What Students Want From School Visits

For prospective students, it’s all about their personal experiences. What will the school do for them and how will they benefit from it? It’s important to understand your audience. The Annie E. Casey Foundation recently published an excellent profile of Gen Z, the generation currently enrolled in school. 

For high school students:

Data shows that at the high-school level, students are primarily making the decision about where they will attend school. What goes into their ultimate school decision? That answer is easy: What’s in it for them?

  • They want classes that will prepare them for college, that will challenge and push them. 
  • They want faculty with whom they can connect and forge positive student-teacher relationships and develop a mentoring relationship.
  • They want social interaction opportunities that help them understand how the peer dynamics work and, most important, they want to know how they can fit in socially. This is critical.  
  • They want internship experiences and important, robust co-curriculars that keep them learning, growing and leading outside of the classroom. 
  • Lastly, they want to be courted and recruited. Schools need to make sure they impress upon prospects how much they want them to choose their school.

For middle school students:

At this point, the decision making process is more 50-50 between parent-child. More and more, parents are giving middle school students freedom in “choice and voice.” 

  • Middle school-aged students want an environment where they can feel safe to be themselves.
  • They want to navigate the challenges of middle school with support from teachers and other school leadership.
  • They want to be  immersed in a school environment where they are learning, playing, growing and discovering new interests and passions. 

While you are thinking about your in-person experience for students, don’t neglect your digital face. Do your Instagram and YouTube channels showcase the vibrancy of student life and school culture with an eye for fun and community? What about your website? Check out our blog post from a 2022 high school senior on what students really think about your website.

For preschool and elementary school students:

At this age, parents are still the decision-makers for selecting the school, but how the school approaches early-childhood and elementary school education is how the students will make a connection. 

  • Play-based learning
  • Interactive and hands-on learning
  • Recess, art, and other variations of learning make early learners engage in their own learning in an interactive, supportive and fun way. 

Relationships and communication are key to recruitment. Even with all these various age group prospects, the two most important things parents and students look for when they visit your school are:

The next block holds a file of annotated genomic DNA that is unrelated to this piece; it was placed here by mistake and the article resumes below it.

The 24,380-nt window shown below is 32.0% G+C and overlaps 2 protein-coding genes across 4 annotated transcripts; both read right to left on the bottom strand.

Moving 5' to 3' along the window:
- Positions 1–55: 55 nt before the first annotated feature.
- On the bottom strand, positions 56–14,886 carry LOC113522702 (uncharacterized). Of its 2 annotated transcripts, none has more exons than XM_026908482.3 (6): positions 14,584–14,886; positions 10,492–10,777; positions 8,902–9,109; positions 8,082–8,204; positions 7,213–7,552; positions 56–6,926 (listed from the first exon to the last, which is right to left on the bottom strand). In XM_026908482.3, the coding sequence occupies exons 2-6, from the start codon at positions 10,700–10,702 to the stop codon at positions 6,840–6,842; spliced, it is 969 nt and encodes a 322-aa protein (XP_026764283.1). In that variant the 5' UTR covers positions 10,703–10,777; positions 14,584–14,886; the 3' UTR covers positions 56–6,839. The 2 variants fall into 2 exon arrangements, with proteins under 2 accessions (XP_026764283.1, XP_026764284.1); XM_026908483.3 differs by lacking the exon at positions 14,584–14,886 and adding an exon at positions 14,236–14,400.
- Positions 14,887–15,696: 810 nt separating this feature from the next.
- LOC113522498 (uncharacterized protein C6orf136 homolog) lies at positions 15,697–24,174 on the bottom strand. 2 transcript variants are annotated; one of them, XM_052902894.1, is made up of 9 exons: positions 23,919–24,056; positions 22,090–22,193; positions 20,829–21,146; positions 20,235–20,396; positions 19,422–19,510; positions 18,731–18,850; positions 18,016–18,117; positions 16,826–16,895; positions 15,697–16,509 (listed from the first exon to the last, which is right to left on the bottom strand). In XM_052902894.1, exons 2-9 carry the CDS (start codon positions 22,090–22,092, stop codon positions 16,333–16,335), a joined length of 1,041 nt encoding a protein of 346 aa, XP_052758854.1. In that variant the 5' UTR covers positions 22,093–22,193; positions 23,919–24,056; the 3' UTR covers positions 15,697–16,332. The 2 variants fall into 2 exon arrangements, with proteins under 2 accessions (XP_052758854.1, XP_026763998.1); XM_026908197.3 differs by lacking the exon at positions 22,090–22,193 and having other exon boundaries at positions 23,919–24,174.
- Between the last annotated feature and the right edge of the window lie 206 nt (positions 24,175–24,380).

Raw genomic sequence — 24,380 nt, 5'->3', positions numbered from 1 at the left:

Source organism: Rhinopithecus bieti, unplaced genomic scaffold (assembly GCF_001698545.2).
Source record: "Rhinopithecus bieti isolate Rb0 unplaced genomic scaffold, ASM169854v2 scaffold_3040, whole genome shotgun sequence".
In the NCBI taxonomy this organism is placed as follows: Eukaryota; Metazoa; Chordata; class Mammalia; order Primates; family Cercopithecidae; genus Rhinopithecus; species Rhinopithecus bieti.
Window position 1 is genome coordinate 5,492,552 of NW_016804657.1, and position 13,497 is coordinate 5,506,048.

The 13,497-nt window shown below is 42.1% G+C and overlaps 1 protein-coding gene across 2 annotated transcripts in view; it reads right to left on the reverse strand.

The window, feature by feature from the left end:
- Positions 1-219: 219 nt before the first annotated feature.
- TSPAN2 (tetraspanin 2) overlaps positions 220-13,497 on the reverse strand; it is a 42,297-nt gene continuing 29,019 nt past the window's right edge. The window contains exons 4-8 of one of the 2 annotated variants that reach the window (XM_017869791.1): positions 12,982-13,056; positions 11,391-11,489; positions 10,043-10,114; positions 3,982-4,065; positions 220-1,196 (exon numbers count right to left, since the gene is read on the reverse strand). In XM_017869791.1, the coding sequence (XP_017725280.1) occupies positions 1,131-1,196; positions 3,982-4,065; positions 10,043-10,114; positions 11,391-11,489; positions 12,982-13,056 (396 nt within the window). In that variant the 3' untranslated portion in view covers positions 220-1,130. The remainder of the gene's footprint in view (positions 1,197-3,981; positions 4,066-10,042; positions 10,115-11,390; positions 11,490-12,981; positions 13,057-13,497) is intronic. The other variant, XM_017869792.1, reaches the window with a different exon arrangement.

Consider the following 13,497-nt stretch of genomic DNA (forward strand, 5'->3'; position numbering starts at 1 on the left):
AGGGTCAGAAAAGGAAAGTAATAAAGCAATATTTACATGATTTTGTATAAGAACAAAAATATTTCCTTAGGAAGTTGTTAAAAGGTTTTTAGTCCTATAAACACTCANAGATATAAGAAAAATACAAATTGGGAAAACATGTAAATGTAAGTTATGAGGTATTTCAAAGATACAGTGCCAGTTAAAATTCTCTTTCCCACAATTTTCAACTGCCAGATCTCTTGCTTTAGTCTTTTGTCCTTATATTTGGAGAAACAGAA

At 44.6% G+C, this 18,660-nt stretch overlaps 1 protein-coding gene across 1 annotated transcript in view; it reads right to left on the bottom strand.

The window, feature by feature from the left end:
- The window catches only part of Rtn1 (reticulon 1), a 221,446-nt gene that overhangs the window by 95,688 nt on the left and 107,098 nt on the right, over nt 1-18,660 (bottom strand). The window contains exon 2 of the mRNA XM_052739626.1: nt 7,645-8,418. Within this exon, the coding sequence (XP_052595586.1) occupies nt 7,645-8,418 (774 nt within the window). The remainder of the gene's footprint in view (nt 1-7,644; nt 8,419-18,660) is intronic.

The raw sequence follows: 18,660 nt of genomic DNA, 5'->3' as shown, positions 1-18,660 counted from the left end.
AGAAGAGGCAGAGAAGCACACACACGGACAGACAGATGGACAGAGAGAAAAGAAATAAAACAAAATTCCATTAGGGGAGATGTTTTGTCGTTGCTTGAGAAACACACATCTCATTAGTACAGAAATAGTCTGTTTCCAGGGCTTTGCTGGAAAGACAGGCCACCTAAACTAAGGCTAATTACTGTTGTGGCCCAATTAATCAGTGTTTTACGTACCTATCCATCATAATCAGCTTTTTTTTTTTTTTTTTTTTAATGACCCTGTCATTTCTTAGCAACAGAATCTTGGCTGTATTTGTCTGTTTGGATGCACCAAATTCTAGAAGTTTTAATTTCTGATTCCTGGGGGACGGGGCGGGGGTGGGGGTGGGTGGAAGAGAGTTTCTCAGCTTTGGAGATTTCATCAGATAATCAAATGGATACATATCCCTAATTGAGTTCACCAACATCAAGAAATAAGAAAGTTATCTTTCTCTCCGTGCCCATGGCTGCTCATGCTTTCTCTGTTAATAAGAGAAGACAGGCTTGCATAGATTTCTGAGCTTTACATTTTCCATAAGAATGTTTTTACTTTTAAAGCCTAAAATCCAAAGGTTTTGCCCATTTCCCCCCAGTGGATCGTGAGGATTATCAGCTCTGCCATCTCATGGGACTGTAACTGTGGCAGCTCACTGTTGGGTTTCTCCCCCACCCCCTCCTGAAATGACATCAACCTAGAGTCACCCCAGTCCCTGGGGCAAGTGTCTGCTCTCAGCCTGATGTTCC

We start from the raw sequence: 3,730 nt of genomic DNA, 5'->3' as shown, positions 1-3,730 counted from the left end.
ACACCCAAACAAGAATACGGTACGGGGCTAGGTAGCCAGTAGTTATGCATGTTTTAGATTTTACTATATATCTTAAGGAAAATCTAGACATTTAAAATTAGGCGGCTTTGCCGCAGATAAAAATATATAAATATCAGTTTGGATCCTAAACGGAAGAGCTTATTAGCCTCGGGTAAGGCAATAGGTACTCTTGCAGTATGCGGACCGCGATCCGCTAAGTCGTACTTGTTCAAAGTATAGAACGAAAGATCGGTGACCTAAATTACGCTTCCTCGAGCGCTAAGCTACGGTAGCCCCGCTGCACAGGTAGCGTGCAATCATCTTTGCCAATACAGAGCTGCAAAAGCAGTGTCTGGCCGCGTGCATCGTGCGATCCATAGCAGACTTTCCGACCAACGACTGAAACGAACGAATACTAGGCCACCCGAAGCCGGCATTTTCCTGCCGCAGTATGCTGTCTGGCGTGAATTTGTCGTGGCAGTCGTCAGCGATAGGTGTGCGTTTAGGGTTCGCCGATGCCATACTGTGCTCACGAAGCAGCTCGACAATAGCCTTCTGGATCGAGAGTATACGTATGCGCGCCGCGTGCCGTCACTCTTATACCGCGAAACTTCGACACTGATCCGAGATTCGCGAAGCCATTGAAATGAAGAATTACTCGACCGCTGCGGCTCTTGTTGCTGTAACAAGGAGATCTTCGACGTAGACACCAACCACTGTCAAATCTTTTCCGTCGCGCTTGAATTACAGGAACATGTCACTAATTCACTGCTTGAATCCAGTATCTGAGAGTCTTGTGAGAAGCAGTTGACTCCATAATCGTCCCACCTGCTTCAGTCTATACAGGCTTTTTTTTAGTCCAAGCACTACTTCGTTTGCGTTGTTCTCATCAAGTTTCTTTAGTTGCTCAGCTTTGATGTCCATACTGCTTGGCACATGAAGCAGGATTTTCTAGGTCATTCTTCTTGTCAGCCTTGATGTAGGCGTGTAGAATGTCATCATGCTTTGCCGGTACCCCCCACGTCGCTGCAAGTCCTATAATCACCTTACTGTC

1. How does your school present itself?
  2. How personalized is your school’s admissions process? 

Make Sure Your School is Decked Out to the Nines

In recruitment season, the school must be dressed to impress as much as the students and school community are. Make sure your hallways are decorated with student artwork, club billboards, electronic message displays highlighting important dates, cultural holidays, etc. Are the lockers decorated to show school spirit and community? How is the overall cleanliness of the school (inside buildings and the grounds)? Whether families visit for an open house or a smaller, more interactive event, the school should reflect the day-to-day experience. 

Personalizing school visits for prospects is also critical to the recruitment process. Parents and students are seeking engagement from a school and want to be “known” from the beginning. The more you can personalize their visit and the admissions process, the more a family feels like they are wanted and the more they feel connected.

Check out our recent blog post on how to master Admissions events for tips.

If you are looking for guidance or consulting, please reach out to me at mcannon@kalixmarketing.com. WIth more than 20 years of educational marketing experience and recruitment, retention expertise, I can help you improve the experience for your families.

Want more information on why events need to be resurrected post-pandemic, please join me for an AISAP webinar on Friday, November 10, 2:00-3:00 pm ET and let’s keep the ideas flowing and the conversation going.

READ PART 2 OF THIS SERIES HERE: Creating Admissions Events that Resonate with Families

President’s Notes
Jonathan Oleisky

Jonathan Oleisky